“Pitching” editors may sound simple – and it is, if you take the time to understand the unwritten commandments of pitching and the science behind it.
Since sending my first magazine pitch nine years ago (to Mad Magazine, about alternatives to rock-paper-scissors — rejected) I’ve learned that there is a formula to good magazine pitches. The formula won’t always win, but it will likely earn you consideration, which is all you can ask for when you’re coming to a magazine editor cold.
In the meantime, here are 10 tips to hold you over:
- Know the difference between a topic and a story.
- “Pitch small stories to big magazines, and big stories to small magazines.” – Dan Rubinstein, former Canadian Geographic editor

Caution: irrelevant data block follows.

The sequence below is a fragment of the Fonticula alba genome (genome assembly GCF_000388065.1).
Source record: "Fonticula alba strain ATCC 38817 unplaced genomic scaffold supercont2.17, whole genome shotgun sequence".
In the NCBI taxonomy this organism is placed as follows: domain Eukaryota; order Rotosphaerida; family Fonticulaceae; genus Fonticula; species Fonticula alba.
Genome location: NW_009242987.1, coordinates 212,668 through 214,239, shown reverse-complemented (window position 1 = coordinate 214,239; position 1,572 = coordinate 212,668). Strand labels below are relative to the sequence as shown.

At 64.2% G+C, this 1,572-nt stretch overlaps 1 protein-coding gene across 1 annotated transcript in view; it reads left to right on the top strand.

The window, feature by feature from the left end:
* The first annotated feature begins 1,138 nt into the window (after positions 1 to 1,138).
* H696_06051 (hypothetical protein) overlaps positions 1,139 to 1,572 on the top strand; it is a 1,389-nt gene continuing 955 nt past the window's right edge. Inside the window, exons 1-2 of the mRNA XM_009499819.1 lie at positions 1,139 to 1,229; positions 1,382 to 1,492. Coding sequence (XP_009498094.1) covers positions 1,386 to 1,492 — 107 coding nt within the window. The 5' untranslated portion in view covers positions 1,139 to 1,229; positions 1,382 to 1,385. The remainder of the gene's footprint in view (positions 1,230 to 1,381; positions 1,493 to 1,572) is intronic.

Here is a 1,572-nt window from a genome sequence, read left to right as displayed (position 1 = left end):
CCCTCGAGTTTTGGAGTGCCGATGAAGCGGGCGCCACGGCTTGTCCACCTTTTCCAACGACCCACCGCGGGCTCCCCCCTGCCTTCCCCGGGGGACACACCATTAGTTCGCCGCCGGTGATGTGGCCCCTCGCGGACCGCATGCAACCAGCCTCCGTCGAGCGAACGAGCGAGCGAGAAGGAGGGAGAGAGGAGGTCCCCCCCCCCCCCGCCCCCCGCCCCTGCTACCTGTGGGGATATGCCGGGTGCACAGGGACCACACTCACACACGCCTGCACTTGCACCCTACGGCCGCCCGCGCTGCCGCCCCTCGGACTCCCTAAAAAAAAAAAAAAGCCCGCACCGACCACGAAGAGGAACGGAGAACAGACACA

- Study the ‘book’: Know the magazine and its audience. The only way to do this is get your hands on back issues and study, study, study!
- Do your research: A strong pitch often takes hours of reading, calling, pre-interviewing and distilling.
- Write it in the style you would the story.
- If your story has superlatives, use them.
- Give it a headline.
- Attach selected clippings: Don’t give them a reason to Google you if your best work doesn’t rank high in search results.
- Send it to an editor in the middle of the masthead: The editor-in-chief might be too busy to read your pitch in full, while a junior editor might not have the office clout to make it fly in a story meeting. But the ones between are just right.
- Have a B-plan: I use a colour-coded spreadsheet that shows me when I last sent my pitches, their statuses, and who to consider sending them to next. It helps me plan long-term and keep momentum after I’m rejected.